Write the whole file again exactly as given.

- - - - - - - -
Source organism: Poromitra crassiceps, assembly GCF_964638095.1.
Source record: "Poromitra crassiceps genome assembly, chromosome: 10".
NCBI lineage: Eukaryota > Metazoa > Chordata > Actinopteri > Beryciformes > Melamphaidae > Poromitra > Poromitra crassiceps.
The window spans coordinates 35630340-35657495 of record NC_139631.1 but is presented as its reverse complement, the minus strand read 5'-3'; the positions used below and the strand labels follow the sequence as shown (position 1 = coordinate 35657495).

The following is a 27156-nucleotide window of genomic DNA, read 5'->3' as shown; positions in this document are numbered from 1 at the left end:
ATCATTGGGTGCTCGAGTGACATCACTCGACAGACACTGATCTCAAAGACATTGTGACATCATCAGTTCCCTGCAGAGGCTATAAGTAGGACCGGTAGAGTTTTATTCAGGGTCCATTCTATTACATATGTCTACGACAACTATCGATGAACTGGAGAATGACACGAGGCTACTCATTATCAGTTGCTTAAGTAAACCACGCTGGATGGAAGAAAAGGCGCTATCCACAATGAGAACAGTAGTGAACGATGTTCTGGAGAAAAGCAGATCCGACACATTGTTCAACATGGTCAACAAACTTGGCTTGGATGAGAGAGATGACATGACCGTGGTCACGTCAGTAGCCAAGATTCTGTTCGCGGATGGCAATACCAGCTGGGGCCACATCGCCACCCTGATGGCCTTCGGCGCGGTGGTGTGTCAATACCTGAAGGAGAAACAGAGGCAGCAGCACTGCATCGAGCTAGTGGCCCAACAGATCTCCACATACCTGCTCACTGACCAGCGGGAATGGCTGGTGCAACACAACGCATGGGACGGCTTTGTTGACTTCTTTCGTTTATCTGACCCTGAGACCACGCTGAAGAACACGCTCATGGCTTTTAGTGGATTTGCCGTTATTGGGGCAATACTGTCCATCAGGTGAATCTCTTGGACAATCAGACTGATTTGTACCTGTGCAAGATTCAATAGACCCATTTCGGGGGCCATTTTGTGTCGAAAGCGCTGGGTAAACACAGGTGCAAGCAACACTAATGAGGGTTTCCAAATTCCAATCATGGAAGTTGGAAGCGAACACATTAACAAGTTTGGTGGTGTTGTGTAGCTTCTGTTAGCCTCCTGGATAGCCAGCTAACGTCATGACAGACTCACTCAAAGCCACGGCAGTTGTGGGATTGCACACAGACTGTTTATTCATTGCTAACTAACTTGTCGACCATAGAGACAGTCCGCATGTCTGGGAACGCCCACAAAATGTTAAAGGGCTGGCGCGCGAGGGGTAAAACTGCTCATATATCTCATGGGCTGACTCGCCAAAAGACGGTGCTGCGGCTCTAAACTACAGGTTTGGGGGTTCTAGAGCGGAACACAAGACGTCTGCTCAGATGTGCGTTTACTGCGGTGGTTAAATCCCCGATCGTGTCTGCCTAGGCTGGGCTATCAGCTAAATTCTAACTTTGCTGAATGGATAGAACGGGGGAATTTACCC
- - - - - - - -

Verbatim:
Source organism: Poromitra crassiceps, assembly GCF_964638095.1.
Source record: "Poromitra crassiceps genome assembly, chromosome: 10".
NCBI lineage: Eukaryota > Metazoa > Chordata > Actinopteri > Beryciformes > Melamphaidae > Poromitra > Poromitra crassiceps.
The window spans coordinates 35630340-35657495 of record NC_139631.1 but is presented as its reverse complement, the minus strand read 5'-3'; the positions used below and the strand labels follow the sequence as shown (position 1 = coordinate 35657495).

The following is a 27156-nucleotide window of genomic DNA, read 5'->3' as shown; positions in this document are numbered from 1 at the left end:
ATCATTGGGTGCTCGAGTGACATCACTCGACAGACACTGATCTCAAAGACATTGTGACATCATCAGTTCCCTGCAGAGGCTATAAGTAGGACCGGTAGAGTTTTATTCAGGGTCCATTCTATTACATATGTCTACGACAACTATCGATGAACTGGAGAATGACACGAGGCTACTCATTATCAGTTGCTTAAGTAAACCACGCTGGATGGAAGAAAAGGCGCTATCCACAATGAGAACAGTAGTGAACGATGTTCTGGAGAAAAGCAGATCCGACACATTGTTCAACATGGTCAACAAACTTGGCTTGGATGAGAGAGATGACATGACCGTGGTCACGTCAGTAGCCAAGATTCTGTTCGCGGATGGCAATACCAGCTGGGGCCACATCGCCACCCTGATGGCCTTCGGCGCGGTGGTGTGTCAATACCTGAAGGAGAAACAGAGGCAGCAGCACTGCATCGAGCTAGTGGCCCAACAGATCTCCACATACCTGCTCACTGACCAGCGGGAATGGCTGGTGCAACACAACGCATGGGACGGCTTTGTTGACTTCTTTCGTTTATCTGACCCTGAGACCACGCTGAAGAACACGCTCATGGCTTTTAGTGGATTTGCCGTTATTGGGGCAATACTGTCCATCAGGTGAATCTCTTGGACAATCAGACTGATTTGTACCTGTGCAAGATTCAATAGACCCATTTCGGGGGCCATTTTGTGTCGAAAGCGCTGGGTAAACACAGGTGCAAGCAACACTAATGAGGGTTTCCAAATTCCAATCATGGAAGTTGGAAGCGAACACATTAACAAGTTTGGTGGTGTTGTGTAGCTTCTGTTAGCCTCCTGGATAGCCAGCTAACGTCATGACAGACTCACTCAAAGCCACGGCAGTTGTGGGATTGCACACAGACTGTTTATTCATTGCTAACTAACTTGTCGACCATAGAGACAGTCCGCATGTCTGGGAACGCCCACAAAATGTTAAAGGGCTGGCGCGCGAGGGGTAAAACTGCTCATATATCTCATGGGCTGACTCGCCAAAAGACGGTGCTGCGGCTCTAAACTACAGGTTTGGGGGTTCTAGAGCGGAACACAAGACGTCTGCTCAGATGTGCGTTTACTGCGGTGGTTAAATCCCCGATCGTGTCTGCCTAGGCTGGGCTATCAGCTAAATTCTAACTTTGCTGAATGGATAGAACGGGGGAATTTACCC